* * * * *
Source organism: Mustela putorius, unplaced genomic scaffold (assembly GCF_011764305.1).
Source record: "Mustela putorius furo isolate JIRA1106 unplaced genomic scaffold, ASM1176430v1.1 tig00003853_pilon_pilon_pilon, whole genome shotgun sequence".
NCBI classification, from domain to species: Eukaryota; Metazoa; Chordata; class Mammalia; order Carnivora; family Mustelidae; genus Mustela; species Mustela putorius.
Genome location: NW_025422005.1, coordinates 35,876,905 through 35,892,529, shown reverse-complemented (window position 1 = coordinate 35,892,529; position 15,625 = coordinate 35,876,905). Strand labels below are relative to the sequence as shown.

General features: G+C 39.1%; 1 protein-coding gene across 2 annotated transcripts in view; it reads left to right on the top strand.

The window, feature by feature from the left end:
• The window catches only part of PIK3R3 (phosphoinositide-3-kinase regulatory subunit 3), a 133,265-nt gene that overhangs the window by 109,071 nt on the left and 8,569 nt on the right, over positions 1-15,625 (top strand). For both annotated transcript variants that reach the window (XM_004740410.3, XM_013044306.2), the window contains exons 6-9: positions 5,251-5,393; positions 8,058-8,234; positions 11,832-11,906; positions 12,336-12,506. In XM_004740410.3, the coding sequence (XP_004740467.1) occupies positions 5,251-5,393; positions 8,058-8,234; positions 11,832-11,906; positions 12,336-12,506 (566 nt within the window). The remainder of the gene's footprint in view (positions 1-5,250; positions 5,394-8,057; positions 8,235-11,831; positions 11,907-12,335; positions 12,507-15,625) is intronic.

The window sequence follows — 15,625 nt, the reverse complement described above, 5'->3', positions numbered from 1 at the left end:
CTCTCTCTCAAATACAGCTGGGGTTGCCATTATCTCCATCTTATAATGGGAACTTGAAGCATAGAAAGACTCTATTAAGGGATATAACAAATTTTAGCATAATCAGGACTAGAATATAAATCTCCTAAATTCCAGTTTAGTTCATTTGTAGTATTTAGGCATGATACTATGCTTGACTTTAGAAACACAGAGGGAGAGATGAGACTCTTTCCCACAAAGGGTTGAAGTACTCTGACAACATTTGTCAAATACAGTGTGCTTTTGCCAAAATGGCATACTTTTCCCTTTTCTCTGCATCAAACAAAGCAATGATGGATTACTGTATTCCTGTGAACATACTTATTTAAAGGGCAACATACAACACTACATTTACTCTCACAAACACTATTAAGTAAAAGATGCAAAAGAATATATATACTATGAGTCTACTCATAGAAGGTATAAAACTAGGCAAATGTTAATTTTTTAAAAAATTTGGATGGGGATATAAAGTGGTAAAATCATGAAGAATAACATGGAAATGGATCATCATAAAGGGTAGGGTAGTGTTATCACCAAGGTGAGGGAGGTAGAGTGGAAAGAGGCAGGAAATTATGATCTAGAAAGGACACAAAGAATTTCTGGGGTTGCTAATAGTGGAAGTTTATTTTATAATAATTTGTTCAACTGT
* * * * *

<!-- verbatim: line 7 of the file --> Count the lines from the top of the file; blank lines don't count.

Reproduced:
• The window catches only part of PIK3R3 (phosphoinositide-3-kinase regulatory subunit 3), a 133,265-nt gene that overhangs the window by 109,071 nt on the left and 8,569 nt on the right, over positions 1-15,625 (top strand). For both annotated transcript variants that reach the window (XM_004740410.3, XM_013044306.2), the window contains exons 6-9: positions 5,251-5,393; positions 8,058-8,234; positions 11,832-11,906; positions 12,336-12,506. In XM_004740410.3, the coding sequence (XP_004740467.1) occupies positions 5,251-5,393; positions 8,058-8,234; positions 11,832-11,906; positions 12,336-12,506 (566 nt within the window). The remainder of the gene's footprint in view (positions 1-5,250; positions 5,394-8,057; positions 8,235-11,831; positions 11,907-12,335; positions 12,507-15,625) is intronic.